Drive for Dollars: The Division I Dilema

College athletes spend 35 to 50 hours per week staying involved in their respective sports. However, those attending school and relying on scholarships can be placed in tough financial situations when they suffer catastrophic injuries, where them or their families have to pay for it.

This results in them not being able to make it to paying professional leagues, having financial stress and can even result in career-ending injuries. The amount of stress college athletes receive would be significantly reduced if they could get paid for playing their sport.

With more than 460,000 college athletes playing for the NCAA, they are the ones who attribute to the corporation bringing in $995 million in revenue each year, according to the NCAA database as of 2016. That’s close to $1 billion. Why aren’t the ones generating the money and national attention getting paid for it?

We’re students paying to study in order to become successful in our professional endeavors after our college careers. That’s one thing, but a majority of college athletes at Div. I schools are paying to go to school and are spending 35 to 50 hours per week to miss some of their classes and also dedicate their time to a sport that only a small percentage of them go to professional leagues. That time is like working a full-time job while being a full-time student.

According to, after adding up the contracts of the top five paid coaches in NCAA sports, it turns out they make just over $35 million combined in one season. Although it is important to see the fact that the athletes receive free professional coaching from trained coaches and connections that will help their chances in further pursuing a career as a professional athlete, it’s important to explore that idea a little bit further.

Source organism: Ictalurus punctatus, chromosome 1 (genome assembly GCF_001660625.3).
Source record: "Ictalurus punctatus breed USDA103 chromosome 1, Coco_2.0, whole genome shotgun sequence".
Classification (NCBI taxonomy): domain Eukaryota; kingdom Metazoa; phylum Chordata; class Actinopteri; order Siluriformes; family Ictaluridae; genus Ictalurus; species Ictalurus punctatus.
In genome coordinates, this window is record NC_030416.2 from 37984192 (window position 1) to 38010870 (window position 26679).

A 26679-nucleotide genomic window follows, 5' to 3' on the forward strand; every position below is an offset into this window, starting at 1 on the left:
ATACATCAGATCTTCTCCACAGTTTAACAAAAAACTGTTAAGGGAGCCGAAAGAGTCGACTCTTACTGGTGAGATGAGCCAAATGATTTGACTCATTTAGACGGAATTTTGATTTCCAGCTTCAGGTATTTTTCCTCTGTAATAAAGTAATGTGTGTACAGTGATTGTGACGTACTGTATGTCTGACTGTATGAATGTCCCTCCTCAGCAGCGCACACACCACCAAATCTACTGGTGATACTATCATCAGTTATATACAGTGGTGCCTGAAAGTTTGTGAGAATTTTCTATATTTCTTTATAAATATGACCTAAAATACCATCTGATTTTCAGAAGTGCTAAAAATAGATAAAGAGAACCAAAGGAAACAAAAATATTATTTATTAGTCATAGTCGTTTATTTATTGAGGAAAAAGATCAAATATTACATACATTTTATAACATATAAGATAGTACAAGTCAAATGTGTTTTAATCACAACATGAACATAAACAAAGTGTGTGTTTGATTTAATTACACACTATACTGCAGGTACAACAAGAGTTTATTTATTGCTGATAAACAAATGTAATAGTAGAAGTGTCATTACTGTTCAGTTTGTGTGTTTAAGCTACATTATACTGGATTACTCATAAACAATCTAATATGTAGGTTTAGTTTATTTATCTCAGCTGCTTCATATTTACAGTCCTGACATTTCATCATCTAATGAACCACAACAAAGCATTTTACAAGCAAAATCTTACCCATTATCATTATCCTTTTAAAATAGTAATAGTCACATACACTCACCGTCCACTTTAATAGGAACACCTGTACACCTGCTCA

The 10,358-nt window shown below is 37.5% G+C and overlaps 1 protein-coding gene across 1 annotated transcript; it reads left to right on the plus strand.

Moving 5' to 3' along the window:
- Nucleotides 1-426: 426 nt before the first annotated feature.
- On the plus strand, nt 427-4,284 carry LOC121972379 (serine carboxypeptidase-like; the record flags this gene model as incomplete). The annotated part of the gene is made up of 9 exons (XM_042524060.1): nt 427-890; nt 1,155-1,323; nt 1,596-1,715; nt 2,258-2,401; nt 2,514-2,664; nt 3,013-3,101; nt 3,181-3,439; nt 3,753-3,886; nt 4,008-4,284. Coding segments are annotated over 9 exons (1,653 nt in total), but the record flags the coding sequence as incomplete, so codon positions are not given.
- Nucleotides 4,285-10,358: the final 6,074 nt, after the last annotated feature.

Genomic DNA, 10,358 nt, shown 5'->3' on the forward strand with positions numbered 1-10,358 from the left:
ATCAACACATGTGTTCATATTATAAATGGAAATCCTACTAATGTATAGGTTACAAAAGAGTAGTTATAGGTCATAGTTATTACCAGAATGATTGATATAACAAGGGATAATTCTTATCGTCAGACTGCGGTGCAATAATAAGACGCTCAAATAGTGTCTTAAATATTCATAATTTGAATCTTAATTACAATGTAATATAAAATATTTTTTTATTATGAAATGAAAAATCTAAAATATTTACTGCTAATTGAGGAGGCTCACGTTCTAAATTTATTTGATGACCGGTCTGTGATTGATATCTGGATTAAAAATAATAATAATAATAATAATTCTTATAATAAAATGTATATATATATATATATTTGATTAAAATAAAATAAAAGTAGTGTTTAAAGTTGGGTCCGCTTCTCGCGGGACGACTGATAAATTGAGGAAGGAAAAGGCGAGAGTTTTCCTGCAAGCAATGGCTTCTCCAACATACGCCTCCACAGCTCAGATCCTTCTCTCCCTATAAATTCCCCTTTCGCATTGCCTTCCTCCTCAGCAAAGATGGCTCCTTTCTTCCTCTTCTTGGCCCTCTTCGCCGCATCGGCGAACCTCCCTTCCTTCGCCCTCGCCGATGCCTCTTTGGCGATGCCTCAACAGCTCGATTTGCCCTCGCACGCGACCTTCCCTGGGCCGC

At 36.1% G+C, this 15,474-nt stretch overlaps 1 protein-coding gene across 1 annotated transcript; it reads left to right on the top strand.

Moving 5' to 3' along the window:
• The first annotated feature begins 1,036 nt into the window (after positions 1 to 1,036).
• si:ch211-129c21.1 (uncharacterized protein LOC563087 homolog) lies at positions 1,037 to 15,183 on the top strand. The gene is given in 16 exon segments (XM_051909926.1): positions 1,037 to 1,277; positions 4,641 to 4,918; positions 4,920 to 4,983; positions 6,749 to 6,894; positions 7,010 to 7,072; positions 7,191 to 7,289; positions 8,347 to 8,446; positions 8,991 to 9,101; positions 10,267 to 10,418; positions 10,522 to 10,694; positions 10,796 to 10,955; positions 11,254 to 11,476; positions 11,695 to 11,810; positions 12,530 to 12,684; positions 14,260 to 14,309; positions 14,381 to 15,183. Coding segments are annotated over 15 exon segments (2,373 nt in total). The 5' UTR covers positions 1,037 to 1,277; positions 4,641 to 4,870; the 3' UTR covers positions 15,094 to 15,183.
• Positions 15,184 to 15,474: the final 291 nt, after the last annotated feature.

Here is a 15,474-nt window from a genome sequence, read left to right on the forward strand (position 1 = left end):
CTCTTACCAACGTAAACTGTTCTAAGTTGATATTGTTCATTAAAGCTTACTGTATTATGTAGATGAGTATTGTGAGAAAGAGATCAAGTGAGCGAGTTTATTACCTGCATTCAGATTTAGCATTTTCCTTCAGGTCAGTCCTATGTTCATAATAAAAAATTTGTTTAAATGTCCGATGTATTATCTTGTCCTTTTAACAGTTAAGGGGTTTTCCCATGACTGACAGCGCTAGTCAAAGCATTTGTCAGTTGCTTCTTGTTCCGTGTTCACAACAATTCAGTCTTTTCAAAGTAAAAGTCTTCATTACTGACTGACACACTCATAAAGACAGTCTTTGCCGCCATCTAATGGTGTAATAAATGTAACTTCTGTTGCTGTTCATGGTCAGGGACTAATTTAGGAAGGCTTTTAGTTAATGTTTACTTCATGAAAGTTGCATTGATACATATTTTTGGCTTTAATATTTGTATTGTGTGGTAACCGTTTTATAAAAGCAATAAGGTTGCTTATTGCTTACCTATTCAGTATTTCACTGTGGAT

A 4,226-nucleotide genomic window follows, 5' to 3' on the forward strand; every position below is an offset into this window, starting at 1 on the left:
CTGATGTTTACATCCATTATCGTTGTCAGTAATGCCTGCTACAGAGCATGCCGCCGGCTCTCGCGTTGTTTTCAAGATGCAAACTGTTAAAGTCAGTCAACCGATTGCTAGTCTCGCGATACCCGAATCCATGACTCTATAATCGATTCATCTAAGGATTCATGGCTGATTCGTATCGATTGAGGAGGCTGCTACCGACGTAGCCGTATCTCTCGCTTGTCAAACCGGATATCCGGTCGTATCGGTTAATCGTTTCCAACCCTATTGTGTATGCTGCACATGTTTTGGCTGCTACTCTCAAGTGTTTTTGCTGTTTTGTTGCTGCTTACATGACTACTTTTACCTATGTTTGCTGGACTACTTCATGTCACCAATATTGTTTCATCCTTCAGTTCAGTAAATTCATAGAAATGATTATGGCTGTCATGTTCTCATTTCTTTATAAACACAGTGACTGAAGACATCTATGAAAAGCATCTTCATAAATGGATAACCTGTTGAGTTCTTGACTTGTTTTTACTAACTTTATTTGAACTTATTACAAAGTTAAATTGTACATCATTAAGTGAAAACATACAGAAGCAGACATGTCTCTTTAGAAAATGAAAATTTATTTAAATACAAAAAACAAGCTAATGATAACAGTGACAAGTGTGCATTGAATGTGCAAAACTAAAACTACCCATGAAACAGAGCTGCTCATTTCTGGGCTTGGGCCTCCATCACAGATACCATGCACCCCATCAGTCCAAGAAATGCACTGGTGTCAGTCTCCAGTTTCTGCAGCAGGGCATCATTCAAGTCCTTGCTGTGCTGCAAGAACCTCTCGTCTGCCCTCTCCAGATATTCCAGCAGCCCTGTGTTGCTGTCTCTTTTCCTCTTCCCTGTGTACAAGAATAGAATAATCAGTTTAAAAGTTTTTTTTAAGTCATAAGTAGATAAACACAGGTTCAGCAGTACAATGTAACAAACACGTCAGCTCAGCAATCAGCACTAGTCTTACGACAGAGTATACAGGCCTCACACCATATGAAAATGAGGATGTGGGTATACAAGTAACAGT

The school receives players that basically work a full-time job and make the school look good on a national level and those players don’t get paid for it.

Not only do high-profile players not make a percentage of their jersey sales, they also can’t sell the jerseys that they wear. Five Ohio State players got suspended for five games in 2010 for selling their memorabilia, yet the school can sell their gear and make money off it. Auburn sold the pants worn by Cam Newton in his college championship game for $1,500, while the University of Michigan sold the pants worn by their star quarterback Denard Robinson from a rivalry game against Notre Dame for $1,300.

Risk of injury is even more concerning for Div. I athletes because in addition to their bodies, their scholarships also suffer. Former college basketball player Kevin Ware suffered a compound fracture on his tibia and fibula back in 2013 during an NCAA Tournament matchup against Duke University. His lower-right leg snapping in two affected the rest of his college career, as he missed the following year and would not even make it into the NBA to make his money. The amount of time he sacrificed, and the amount of opportunities he had to miss because he was recovering from a devastating injury for over a year. He could have at least been paid in college somehow to help his financial stress.